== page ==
This Is officially my SECOND review of the year! Can you believe it? It still boggles my mind that we’re still only in the month of January! For those who don’t know, I’m a HUGE fan of Marie Lu’s trilogy, so I was in a REALLY good place to start her new book.
For the millions who log in every day, Warcross isn’t just a game—it’s a way of life. The obsession started ten years ago and its fan base now spans the globe, some eager to escape from reality and others hoping to make a profit. Struggling to make ends meet, teenage hacker Emika Chen works as a bounty hunter, tracking down players who bet on the game illegally. But the bounty hunting world is a competitive one, and survival has not been easy. Needing to make some quick cash, Emika takes a risk and hacks into the opening game of the international Warcross Championships—only to accidentally glitch herself into the action and become an overnight sensation. Convinced she’s going to be arrested, Emika is shocked when instead she gets a call from the game’s creator, the elusive young billionaire Hideo Tanaka, with an irresistible offer. He needs a spy on the inside of this year’s tournament in order to uncover a security problem . . . and he wants Emika for the job. With no time to lose, Emika’s whisked off to Tokyo and thrust into a world of fame and fortune that she’s only dreamed of. But soon her investigation uncovers a sinister plot, with major consequences for the entire Warcross empire.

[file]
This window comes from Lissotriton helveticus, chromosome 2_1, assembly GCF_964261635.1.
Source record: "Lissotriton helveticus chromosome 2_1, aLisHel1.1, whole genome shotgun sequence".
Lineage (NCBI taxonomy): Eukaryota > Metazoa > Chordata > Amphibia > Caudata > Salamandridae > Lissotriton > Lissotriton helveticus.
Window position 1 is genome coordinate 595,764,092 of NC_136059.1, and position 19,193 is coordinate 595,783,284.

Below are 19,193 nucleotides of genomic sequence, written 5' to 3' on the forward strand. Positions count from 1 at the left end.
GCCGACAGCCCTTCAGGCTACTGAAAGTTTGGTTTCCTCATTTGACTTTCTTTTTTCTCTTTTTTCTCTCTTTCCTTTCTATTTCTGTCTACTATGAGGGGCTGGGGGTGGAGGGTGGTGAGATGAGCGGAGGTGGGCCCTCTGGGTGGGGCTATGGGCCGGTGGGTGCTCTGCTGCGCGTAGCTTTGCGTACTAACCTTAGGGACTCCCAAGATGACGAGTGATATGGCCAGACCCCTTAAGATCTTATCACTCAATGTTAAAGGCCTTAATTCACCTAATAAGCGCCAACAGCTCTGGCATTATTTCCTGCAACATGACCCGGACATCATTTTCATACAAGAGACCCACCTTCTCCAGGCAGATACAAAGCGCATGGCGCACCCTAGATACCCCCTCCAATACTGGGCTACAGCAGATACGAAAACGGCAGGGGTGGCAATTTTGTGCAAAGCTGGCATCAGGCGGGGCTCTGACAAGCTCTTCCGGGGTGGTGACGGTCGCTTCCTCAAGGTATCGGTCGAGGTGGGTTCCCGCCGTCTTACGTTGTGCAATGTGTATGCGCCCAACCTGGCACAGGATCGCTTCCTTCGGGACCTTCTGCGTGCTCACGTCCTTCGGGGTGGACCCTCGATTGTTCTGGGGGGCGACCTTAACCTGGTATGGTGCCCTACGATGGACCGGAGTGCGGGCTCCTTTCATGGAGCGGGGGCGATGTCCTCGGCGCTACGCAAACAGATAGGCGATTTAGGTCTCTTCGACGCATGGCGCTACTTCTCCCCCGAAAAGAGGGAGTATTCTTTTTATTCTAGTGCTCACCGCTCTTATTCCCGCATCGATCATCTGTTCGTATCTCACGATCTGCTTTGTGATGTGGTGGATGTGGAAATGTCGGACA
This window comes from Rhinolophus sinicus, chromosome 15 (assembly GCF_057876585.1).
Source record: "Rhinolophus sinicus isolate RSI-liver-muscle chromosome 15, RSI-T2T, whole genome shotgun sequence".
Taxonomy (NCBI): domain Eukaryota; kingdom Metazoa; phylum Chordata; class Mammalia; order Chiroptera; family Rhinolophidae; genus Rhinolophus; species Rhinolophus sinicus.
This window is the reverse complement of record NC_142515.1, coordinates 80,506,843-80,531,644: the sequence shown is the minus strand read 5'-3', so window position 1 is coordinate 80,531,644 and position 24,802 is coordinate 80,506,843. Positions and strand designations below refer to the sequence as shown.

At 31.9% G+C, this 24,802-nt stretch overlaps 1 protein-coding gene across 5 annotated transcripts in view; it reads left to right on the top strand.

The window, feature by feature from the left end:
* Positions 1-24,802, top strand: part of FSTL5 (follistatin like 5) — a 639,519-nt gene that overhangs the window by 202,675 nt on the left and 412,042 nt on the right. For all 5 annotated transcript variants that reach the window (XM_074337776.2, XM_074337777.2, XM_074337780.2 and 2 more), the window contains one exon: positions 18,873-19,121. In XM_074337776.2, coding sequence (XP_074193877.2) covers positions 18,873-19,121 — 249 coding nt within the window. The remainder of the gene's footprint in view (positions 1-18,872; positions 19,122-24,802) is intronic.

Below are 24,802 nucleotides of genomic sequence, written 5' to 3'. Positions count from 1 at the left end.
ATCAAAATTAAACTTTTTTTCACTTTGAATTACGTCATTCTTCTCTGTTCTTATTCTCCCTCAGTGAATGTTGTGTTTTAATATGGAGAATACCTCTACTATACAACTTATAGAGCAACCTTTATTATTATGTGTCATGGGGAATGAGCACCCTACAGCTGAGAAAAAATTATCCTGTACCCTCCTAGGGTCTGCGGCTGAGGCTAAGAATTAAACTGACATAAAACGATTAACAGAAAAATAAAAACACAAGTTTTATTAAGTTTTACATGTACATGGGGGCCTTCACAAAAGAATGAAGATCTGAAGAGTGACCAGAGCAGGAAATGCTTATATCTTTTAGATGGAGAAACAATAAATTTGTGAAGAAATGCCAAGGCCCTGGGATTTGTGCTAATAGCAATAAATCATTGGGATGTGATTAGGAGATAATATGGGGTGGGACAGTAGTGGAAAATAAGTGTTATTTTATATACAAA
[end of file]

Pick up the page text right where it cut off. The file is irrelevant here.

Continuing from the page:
One of the things I liked most about this book was definitely the worldbuilding. If the world seems well-rounded and makes sense, I’m all for it. Spending time and learning about this whole gamer world was HIGHLY entertaining.
The only thing I have a problem about the worldbuilding was the fact that the game didn’t make sense. I guess it’s supposed to be a very capture the flag type game? I felt that this book didn’t do a very good job explaining things for me because I’m not a very video game-eccentric type person. Now don’t get me wrong, just because I don’t know terms from video games doesn’t mean I’m completely in the dark. One of my favorite books of last year was Ready Player One, and it was a hardcore gaming novel.
A lot of the time while reading this book I felt that Marie Lu tried to stuff too much into the novel. It felt more like a sparks note version of a book rather than the actual book. I get that it has an agenda to accomplish, and if it doesn’t reach certain points at certain times things can seem boring, but this was the type of book that I felt just needed to slow down and explore the characters and the world more in order to fully comprehend.
While there weren’t many characters enjoyed, I did enjoy learning about the creator named Hideo. Out of all of the character’s he was the one that felt the most fleshed out and explored. I think that’s saying something considering that he’s not even the main character.
The villain had no motivation and the ending was rushed.
Out of all of the problems in this book, the one I had the most problem with was the ending. While this is a hot topic of debate, I do feel that the ending is the most important part of the story. For one, it’s the part most people remember, and secondly, it’s the part the whole book has been building up too. If the beginning makes promises that can’t keep, it will lose readers.
This whole book we spend trying to find out who’s done it, and at the LAST possible moment the “dots” connect very messily.
Overall, the book wasn’t my favorite. The book seemed rushed, the villain wasn’t as fleshed out as I hoped, and the mechanics of the game didn’t make sense. Although I did enjoy the character’s and the world, it ended up not shaping to be my favorite. :-/
That’s my review for Warcross by Marie Lu! While I am sad I wasn’t a huge fan of this book, I am hoping to get to The Young Elites series by her soon. Thank’s for reading!